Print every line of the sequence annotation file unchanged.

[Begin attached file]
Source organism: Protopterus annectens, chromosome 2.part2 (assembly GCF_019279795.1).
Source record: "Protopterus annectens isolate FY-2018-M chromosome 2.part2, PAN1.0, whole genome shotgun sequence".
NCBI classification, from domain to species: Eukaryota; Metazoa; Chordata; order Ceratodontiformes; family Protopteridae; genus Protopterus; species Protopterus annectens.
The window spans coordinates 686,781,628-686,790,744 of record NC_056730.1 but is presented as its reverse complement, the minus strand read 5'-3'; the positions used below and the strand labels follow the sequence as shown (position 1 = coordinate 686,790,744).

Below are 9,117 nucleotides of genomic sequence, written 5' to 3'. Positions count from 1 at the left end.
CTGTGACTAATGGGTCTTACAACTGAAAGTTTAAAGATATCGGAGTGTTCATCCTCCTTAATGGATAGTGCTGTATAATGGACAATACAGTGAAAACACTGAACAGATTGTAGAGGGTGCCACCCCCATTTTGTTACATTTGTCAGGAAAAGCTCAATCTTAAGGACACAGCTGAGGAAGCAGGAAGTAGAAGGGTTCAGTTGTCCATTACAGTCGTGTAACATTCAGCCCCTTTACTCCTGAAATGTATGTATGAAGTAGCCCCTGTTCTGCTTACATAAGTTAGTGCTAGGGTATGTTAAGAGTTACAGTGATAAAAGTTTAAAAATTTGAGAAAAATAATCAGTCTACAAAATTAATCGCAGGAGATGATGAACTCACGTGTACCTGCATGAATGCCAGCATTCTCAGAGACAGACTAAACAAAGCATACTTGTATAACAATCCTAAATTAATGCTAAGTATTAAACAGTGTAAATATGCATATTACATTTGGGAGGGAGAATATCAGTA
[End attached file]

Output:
Source organism: Protopterus annectens, chromosome 2.part2 (assembly GCF_019279795.1).
Source record: "Protopterus annectens isolate FY-2018-M chromosome 2.part2, PAN1.0, whole genome shotgun sequence".
NCBI classification, from domain to species: Eukaryota; Metazoa; Chordata; order Ceratodontiformes; family Protopteridae; genus Protopterus; species Protopterus annectens.
The window spans coordinates 686,781,628-686,790,744 of record NC_056730.1 but is presented as its reverse complement, the minus strand read 5'-3'; the positions used below and the strand labels follow the sequence as shown (position 1 = coordinate 686,790,744).

Below are 9,117 nucleotides of genomic sequence, written 5' to 3'. Positions count from 1 at the left end.
CTGTGACTAATGGGTCTTACAACTGAAAGTTTAAAGATATCGGAGTGTTCATCCTCCTTAATGGATAGTGCTGTATAATGGACAATACAGTGAAAACACTGAACAGATTGTAGAGGGTGCCACCCCCATTTTGTTACATTTGTCAGGAAAAGCTCAATCTTAAGGACACAGCTGAGGAAGCAGGAAGTAGAAGGGTTCAGTTGTCCATTACAGTCGTGTAACATTCAGCCCCTTTACTCCTGAAATGTATGTATGAAGTAGCCCCTGTTCTGCTTACATAAGTTAGTGCTAGGGTATGTTAAGAGTTACAGTGATAAAAGTTTAAAAATTTGAGAAAAATAATCAGTCTACAAAATTAATCGCAGGAGATGATGAACTCACGTGTACCTGCATGAATGCCAGCATTCTCAGAGACAGACTAAACAAAGCATACTTGTATAACAATCCTAAATTAATGCTAAGTATTAAACAGTGTAAATATGCATATTACATTTGGGAGGGAGAATATCAGTA